An artwork featuring two intersecting spirals has been constructed at Somerset House in London.
The outdoor installation, which spirals outwards from the art gallery’s neoclassical courtyard, is by Indian contemporary artist Jitish Kallat.
Unveiled on Thursday, Whorled (Here After Here After Here) features two spirals that run parallel to each other and do not meet in the middle as the artwork gives a maze-like effect.
The work is meant to echo road signs from throughout the world as well as places in the Universe.
In a spiral shape, standing 336 meters (1,102ft) long and 30 meters (98ft) wide, the blue and white barriers have places, miles and traffic signs written on them.
They also feature signs for docks, and motorways like the M26 and that traffic queues are likely ahead.
Some of the places like Kuala Lumpur and Stuttgart, featured in the work, have had flooding in recent years, while others are known to be under environmental threat of submersion within the next 30 years.
The signs also indicate the distance from Somerset House to celestial bodies, such as the Moon, Mars, and stars in the Milky Way.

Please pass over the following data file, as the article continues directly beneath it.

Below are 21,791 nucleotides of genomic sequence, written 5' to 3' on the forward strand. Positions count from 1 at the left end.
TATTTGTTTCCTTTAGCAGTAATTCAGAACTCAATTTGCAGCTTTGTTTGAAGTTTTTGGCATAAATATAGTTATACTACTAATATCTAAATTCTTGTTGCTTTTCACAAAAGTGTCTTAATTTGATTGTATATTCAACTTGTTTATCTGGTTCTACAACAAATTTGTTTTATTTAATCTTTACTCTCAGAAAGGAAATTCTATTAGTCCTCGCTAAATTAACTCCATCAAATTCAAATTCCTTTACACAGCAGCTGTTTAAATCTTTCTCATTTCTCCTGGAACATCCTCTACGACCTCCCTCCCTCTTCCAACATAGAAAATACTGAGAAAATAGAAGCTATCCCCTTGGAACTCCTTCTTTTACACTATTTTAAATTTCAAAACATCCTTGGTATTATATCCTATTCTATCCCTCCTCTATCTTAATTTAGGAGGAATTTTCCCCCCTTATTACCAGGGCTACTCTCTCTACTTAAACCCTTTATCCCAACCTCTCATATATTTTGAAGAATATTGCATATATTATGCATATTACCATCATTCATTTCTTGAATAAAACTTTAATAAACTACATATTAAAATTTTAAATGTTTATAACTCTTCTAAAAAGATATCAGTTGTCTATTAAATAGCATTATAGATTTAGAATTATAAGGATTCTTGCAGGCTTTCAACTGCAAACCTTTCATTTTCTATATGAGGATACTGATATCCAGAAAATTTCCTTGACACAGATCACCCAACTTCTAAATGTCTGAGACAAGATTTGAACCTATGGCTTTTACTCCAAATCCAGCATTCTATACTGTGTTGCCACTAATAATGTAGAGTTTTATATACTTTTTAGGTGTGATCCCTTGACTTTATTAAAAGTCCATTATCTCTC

Jupiter’s moon Ganymede is said to be 390 million miles away while the planet Uranus is indicated to be 1.98 billion miles away from the art gallery.
Kallat, 48, has used the themes of cosmology and ecology in his artwork before.
He also previously sculpted words on bookshelves for his 2007 work Public Notice 2 at the Saatchi Gallery in southwest London.
Inspired by Mahatma Gandhi’s speech, the work was on display as part of the Empire Strikes Back: Indian Art Today exhibition.
Whorled (Here After Here After Here) by Jitish Kallat is open to the public at Somerset House from February 16 to April 23.
Marvin Gray says
Speaking of London Art, you should do a story about the new murals going up on the sides of Arsenal’s Emirates Stadium.